Kim: Well, it wasn’t planned this way at all. I started riding horses just as a childhood hobby. After high school I continued general studies at a technical college and I didn’t like it very much. I wanted to do something different, so I decided to attend Michigan State in their equine program just to get something going, change my life, see something new. I liked the program. They offered me an internship in Northern Ireland, so I went there. I ended up scared to death to ride horses for a while after that because they had them jump through too many huge obstacles and had major falls. A horse I was on broke his neck and had to be put to sleep. I thought to myself, this is ridiculous, why would we ask horses to do it? I made a promise in my heart and my soul that I would not ask a horse to do something that they physically couldn’t; that was too dangerous. I came back from Ireland and finished up school and then started my internship. I knew I wanted to work with horses so I thought instead of showing horses why not breed horses? But, that turned out to be completely opposite of what I wanted. I missed showing and riding.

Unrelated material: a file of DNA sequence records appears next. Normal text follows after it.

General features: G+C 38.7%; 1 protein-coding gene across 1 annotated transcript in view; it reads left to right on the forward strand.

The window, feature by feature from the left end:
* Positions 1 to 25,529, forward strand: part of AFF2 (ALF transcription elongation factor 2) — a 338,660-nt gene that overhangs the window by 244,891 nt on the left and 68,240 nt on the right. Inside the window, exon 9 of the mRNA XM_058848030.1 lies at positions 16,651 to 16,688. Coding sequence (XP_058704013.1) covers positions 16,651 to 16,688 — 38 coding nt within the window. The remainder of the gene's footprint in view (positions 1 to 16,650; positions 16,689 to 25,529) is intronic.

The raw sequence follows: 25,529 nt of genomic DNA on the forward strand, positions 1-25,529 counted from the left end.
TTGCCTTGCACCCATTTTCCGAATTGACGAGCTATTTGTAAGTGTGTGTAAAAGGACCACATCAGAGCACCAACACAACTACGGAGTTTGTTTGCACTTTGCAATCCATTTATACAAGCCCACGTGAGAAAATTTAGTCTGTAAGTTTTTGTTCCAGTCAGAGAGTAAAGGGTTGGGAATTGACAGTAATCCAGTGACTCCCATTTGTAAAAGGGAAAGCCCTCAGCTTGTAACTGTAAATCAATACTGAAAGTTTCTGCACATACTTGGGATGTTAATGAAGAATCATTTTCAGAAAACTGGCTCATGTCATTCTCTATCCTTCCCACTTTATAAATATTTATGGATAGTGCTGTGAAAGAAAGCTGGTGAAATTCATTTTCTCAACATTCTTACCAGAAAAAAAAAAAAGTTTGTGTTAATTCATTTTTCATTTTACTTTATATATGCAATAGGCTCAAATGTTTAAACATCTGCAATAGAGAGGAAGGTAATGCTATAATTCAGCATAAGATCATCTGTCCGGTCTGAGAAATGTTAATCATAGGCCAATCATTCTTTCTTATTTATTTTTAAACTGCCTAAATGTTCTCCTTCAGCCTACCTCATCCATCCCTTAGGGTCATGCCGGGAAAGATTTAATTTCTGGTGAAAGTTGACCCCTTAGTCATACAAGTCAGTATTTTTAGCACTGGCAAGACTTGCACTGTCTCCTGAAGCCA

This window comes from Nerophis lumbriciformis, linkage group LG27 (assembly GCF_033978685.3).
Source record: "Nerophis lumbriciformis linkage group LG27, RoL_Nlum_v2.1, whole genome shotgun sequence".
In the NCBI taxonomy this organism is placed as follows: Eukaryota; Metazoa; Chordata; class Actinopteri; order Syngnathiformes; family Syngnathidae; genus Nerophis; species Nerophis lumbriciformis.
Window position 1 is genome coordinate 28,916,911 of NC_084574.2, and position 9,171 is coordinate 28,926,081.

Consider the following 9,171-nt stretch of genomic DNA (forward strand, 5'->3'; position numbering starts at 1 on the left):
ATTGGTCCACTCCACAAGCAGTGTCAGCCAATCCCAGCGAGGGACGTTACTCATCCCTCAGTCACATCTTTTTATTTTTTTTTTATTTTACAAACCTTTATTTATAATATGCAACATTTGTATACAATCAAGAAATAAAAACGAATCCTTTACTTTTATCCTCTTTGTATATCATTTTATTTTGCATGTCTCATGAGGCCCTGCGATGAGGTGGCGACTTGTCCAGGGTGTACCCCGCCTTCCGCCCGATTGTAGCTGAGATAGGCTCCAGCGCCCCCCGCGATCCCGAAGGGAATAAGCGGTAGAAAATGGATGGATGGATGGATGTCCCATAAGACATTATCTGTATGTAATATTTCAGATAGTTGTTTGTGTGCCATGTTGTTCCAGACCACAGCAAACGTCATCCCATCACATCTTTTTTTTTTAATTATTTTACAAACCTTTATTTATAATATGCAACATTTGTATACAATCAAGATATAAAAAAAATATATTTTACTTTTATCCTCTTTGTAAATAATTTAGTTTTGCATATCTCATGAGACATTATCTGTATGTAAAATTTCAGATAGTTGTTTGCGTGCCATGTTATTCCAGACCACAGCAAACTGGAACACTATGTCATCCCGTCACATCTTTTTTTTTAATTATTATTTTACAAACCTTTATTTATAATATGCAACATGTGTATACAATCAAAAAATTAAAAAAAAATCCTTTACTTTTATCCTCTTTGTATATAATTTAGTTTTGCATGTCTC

Kim: I ended up working at a local horse farm, and the owner asked me to start teaching lessons. I had never ever thought of myself being a teacher at all. I thought I was going to go into a business or management type of career. So I ended up teaching and I liked it very much. Without any formal training I learned to teach by teaching. At first it was really hard because there is a lot to learn about matching the right horse to the right rider. And that’s when I didn’t have a lot of horses to choose from. Back then the kids would just come for a while and then quit. They wouldn’t stay with me – probably because I didn’t know how to make it fun. I found tips and watched other trainers at horse shows, and when I would go to show my own horses, I learned also. I learned from doing, trial and error, and by watching others, and that’s how it started. So I didn’t go to school to become a teacher. But I love it.